Are you a supermom?
Tis the season in the era of superheroes. What do we expect from the greatest superhero of them all during the holidays? Supermoms are cooking up extravagant architectural designs for the grandest gingerbread homes on the block. Supermoms are waiting in line at 3:00 am to get the perfect present to make this the most memorable holiday until next year. Supermoms are baking mouthwatering healthy treats that are as delicious to the eyes as they are to the tummy. Supermoms are doing it all and looking great doing it. More than any other time of year this when supermoms shine like shooting stars streaking across the night sky.
The uncomfortable truth about being a supermom is that it is often a recipe for stress, resentment, anger, and sadness leading to physical illness. “Super syndrome” and “Supermom syndrome” are two terms gaining traction in psychology and life coaching circles. Supers try to control every detail of life and often sacrifice their time, energy and health for the love of others. Supers aim for perfection in service to their children, their spouses, their jobs, and their friends.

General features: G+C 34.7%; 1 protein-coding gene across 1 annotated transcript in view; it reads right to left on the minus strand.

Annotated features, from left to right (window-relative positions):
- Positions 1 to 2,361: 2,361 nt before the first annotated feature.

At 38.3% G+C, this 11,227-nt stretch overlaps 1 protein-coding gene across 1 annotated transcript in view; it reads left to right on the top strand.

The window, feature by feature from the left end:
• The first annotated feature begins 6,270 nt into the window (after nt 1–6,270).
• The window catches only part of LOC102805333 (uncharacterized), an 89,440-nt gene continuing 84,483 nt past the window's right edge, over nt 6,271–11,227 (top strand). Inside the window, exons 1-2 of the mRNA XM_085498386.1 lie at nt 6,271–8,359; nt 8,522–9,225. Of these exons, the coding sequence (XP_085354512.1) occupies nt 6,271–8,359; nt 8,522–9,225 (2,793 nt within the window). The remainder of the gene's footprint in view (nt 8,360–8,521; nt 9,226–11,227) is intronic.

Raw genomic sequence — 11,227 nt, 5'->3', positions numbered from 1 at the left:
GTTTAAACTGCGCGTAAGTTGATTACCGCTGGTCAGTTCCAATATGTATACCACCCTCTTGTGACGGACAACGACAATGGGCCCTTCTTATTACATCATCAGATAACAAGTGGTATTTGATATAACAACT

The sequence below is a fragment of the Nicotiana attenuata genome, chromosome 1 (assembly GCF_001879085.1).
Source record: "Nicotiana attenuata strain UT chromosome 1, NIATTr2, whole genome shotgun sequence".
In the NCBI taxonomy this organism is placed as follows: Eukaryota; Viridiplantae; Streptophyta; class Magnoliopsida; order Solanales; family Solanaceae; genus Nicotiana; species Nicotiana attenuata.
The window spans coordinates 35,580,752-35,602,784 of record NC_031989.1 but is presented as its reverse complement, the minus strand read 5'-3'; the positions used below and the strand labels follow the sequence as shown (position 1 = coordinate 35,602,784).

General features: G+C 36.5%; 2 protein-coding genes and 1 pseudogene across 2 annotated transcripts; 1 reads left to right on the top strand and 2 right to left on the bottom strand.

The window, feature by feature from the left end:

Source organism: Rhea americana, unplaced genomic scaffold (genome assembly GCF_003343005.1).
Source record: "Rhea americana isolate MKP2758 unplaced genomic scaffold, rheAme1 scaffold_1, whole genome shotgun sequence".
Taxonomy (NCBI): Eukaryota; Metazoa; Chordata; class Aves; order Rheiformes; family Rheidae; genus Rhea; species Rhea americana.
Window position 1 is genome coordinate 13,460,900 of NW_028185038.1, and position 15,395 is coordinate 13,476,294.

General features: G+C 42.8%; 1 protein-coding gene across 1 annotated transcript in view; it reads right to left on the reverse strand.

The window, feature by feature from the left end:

What could possibly be wrong with possessing a strong drive to serve? Supers aim for an idea that does not exist but in abstract, perfection. It is an unattainable summit and in the process their own needs are not met.
Since the goal is beyond reach and essential human needs are not met, supers develop excess self-criticism, self-disbelief, depression, and pessimism. As a result they often lose sleep, have a constant drip of cortisol in their blood stream, may suffer eating disorders, have poor self image, and lose motivation. Sure to follow from living an imbalanced life would be adrenal fatigue, autoimmune disease, cardiovascular damage, and mood disorder.
There is hope for supermoms and other superheroes. Dr. Molly Barrow, a clinical psychotherapist, suggests drawing a pie chart each day and blocking off 8 hours for sleep. She recommends putting your priorities into the pie chart and celebrating your successes each day. “Well I was able to make Christmas decorations with my child today, but I wasn’t able to paint his room.” Treat it as a victory. Give yourself a pat on the back. We all ought to try to be a little more human and a little less superhuman. Try learning to let go, embracing the imperfect, and celebrating the incomplete this holiday season.
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